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The Effect of Increasing the Amount of Glucose on the Rising of Dough.

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Introduction

THE EFFECT OF INCREASING THE AMOUNT OF GLUCOSE ON THE RISING OF DOUGH Plan: - In order to create a fair test, it is important that we only vary one variable while keeping the other variables constant. The continuous variables within this practical include - The amount of yeast and also type The amount of water The amount of flour The amount of glucose The length of time the dough is allowed to rise The temperature at which the experiment is warmed at As we have found, it would be difficult to practically set up an investigation of varying the temperature, so because of this I chose to vary the mass of glucose used. Because I am varying the mass of the glucose, it is necessary to kept the experiment a fair test and ensure the other variables are kept constant. In the experiment, I predict that yeast cells (a single cell fungus plant) will consume the raw material supplied to it (glucose - the energy source) to release ethanol and carbon dioxide while producing the energy by fermentation. This is because of the equation - The yeast cells allow the glucose to be diffused through the yeast's cell membrane resulting the glucose to become absorbed by enzymes and then it treats it as the energy source to respire. Because of this fact, I predict that having larger amounts of glucose will mean that there will be more collisions between the yeast cells and the glucose molecules allowing it to be absorbed, creating a larger rise in the dough. ...read more.

Middle

(cm): 1.5 1.6 1.6 1.2 1.3 1.1 1.9 1.8 2.1 1.5 1.6 1.6 2.0 2.4 2.0 1.7 1.8 1.7 1.5 1.3 1.6 2.2 2.4 2.4 0.7 1.2 0.5 0.5 0.5 0.5 3.0 2.9 3.2 1.9 1.7 1.8 1.9 2.1 1.9 Average:- 1.69 Mass of glucose added to dough: 1.00g Rise of Dough (cm): 1.6 1.7 1.7 1.7 1.5 1.6 1.8 2.1 2.2 1.5 1.7 1.7 2.6 2.5 2.0 2.1 2.0 1.9 1.3 1.3 1.5 2.3 2.0 2.5 1.6 1.7 1.7 1.6 1.5 1.6 1.8 1.7 1.8 2.0 1.8 1.9 2.0 2.2 2.2 Average:- 1.84 Mass of glucose added to dough: 1.25g Rise of Dough (cm): 1.9 1.8 1.9 1.9 2.1 2.0 1.9 1.8 2.4 1.8 1.9 1.8 2.5 2.6 2.3 2.2 2.2 2.1 1.6 1.5 1.6 2.8 2.6 2.8 0.7 0.9 0.7 1.0 1.0 1.0 3.6 3.7 3.9 1.0 1.0 1.0 2.3 2.3 2.4 Average:- 1.96 x This represents that this data was collected by myself Graph: - Analysis: - In the graph above we can see that when more glucose is added there is more rise in the dough. As I had predicted, as we added more glucose, the rate of rise increased because the glucose was the fuel of the yeast, so with more glucose there was a higher rise in the dough. I predict that having larger masses of glucose will mean that there will be more collisions between the yeast cells and the glucose molecules allowing it to be absorbed, creating a larger rise in the dough. ...read more.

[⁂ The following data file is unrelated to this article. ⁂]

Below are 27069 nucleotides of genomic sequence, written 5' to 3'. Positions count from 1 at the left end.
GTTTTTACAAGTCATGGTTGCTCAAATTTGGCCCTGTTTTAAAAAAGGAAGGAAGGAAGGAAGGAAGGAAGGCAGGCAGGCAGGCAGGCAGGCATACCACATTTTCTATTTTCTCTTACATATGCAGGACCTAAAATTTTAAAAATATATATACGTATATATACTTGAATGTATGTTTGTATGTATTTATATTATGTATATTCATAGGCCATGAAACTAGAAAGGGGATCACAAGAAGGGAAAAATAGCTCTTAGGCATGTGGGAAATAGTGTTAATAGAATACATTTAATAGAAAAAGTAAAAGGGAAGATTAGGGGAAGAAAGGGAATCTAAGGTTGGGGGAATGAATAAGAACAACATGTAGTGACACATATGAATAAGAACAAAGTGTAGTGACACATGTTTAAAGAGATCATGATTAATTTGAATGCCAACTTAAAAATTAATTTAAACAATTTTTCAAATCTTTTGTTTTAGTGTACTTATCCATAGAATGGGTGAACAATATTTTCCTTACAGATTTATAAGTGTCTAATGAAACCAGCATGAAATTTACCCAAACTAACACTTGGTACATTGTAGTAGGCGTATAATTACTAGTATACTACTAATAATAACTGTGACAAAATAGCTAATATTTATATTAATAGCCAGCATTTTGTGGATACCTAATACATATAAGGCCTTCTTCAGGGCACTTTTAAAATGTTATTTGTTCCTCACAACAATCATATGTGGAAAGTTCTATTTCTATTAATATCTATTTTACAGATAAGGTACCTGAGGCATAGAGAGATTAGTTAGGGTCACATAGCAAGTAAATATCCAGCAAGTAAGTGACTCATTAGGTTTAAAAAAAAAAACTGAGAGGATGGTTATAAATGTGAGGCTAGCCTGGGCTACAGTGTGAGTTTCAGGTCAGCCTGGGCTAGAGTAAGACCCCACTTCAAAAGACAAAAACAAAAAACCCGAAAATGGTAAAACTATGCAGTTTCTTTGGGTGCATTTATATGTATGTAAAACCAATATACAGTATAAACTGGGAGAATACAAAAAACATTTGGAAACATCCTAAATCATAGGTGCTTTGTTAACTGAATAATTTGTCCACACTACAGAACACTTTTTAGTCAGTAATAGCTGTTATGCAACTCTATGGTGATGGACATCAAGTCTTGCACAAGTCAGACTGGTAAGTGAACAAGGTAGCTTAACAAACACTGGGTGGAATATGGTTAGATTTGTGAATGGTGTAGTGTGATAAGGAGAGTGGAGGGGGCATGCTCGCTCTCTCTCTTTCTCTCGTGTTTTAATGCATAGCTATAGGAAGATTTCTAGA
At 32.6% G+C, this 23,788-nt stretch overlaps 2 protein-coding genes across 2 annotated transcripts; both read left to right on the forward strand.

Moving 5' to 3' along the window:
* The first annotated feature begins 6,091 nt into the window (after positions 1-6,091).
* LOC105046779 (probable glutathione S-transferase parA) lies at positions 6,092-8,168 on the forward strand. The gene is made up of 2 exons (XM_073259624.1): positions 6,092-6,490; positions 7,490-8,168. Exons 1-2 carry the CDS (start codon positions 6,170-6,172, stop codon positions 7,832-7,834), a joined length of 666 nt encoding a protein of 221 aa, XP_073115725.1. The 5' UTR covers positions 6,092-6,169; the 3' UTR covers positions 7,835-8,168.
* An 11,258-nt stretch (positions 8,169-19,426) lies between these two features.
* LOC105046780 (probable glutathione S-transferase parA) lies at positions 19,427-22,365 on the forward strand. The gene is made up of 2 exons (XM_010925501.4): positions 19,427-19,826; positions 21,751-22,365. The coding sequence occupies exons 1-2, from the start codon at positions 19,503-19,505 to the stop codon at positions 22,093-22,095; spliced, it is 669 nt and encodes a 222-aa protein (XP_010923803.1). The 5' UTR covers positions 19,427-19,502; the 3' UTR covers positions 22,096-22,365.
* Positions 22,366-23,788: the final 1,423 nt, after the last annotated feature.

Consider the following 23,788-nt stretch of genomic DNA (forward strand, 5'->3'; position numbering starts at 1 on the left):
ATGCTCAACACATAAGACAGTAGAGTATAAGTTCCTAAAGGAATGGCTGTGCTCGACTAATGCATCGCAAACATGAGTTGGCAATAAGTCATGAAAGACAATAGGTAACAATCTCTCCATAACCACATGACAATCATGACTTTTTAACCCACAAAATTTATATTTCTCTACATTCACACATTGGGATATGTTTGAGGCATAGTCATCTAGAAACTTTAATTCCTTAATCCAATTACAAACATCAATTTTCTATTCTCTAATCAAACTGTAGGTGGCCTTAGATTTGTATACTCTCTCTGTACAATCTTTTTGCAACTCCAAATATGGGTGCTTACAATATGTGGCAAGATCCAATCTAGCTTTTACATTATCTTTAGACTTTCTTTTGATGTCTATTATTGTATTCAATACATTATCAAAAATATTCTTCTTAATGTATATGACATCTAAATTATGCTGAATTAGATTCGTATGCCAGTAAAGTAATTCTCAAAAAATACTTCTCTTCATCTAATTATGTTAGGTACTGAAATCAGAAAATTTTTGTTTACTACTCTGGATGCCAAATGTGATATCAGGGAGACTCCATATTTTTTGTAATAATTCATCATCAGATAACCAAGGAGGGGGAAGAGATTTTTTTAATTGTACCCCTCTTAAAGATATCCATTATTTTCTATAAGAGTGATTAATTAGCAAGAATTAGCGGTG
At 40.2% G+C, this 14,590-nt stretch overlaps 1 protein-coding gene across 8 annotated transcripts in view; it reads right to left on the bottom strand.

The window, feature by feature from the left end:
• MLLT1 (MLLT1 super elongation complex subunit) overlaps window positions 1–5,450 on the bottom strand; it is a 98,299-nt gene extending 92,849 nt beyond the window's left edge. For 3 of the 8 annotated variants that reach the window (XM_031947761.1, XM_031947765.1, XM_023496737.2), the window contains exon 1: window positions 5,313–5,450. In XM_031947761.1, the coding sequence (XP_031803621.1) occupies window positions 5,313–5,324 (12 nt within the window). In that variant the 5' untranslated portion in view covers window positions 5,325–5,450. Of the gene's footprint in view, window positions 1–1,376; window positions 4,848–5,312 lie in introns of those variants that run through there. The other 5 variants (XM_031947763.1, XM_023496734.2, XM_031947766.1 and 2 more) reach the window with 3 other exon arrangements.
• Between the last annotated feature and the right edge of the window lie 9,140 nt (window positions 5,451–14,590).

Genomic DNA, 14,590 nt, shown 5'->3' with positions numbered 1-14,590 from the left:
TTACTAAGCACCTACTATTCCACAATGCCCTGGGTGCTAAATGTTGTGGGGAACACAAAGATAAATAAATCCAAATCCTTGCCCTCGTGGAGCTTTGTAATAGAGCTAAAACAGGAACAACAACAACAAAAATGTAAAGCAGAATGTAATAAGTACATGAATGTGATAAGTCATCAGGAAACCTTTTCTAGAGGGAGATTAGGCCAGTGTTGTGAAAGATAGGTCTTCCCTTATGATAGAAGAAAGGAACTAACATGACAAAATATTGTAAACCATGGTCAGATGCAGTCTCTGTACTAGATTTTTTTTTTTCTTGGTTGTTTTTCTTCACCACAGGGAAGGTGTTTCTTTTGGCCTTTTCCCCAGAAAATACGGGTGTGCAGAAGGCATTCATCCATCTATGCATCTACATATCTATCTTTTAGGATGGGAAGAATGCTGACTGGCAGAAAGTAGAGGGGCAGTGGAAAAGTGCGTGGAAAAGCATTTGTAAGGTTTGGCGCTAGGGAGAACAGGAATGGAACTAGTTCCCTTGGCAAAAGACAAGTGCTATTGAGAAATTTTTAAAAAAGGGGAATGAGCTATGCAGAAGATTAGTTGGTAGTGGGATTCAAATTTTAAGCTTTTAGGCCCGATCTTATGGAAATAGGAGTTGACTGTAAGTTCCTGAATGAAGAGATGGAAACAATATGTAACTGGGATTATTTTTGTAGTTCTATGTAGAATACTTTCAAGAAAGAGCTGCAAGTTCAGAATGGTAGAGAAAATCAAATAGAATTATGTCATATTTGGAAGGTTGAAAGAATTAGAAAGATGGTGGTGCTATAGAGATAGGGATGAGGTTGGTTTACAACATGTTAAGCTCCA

Conclusion

Other improvement could include when adding water to the yeast to create dough, that it be pre-heated ideally at 40C so when the test tube was placed into the water-bath, the temperature would correctly be about the same so making the experiment even fairer. We could also investigate adding glucose but with higher masses to see whether or not the curve actually levels out, this will help me to see the broad effect of glucose on the rise of dough. Also we could make sure that the yeast cells themselves have depleted their contained energy source within them and so see whether or not the graph of this experiment would be similar to my graph prediction in this experiment - that the best-fit line went through the origin. We could also investigate the other variables in the experiment such as the effect of adding more yeast to the dough and seeing the rise of it or vary the yeast type and see the effect this has on the rise. We could even vary the flour to see what affect if any this has on the rise of dough. All of these suggestions will allow us to extend our own knowledge about how yeast cell depend on other requirements such as glucose to be able to produce carbon dioxide for the dough to rise. Biology Coursework - The effect of increasing the amount of glucose on the rising of dough - ...read more.

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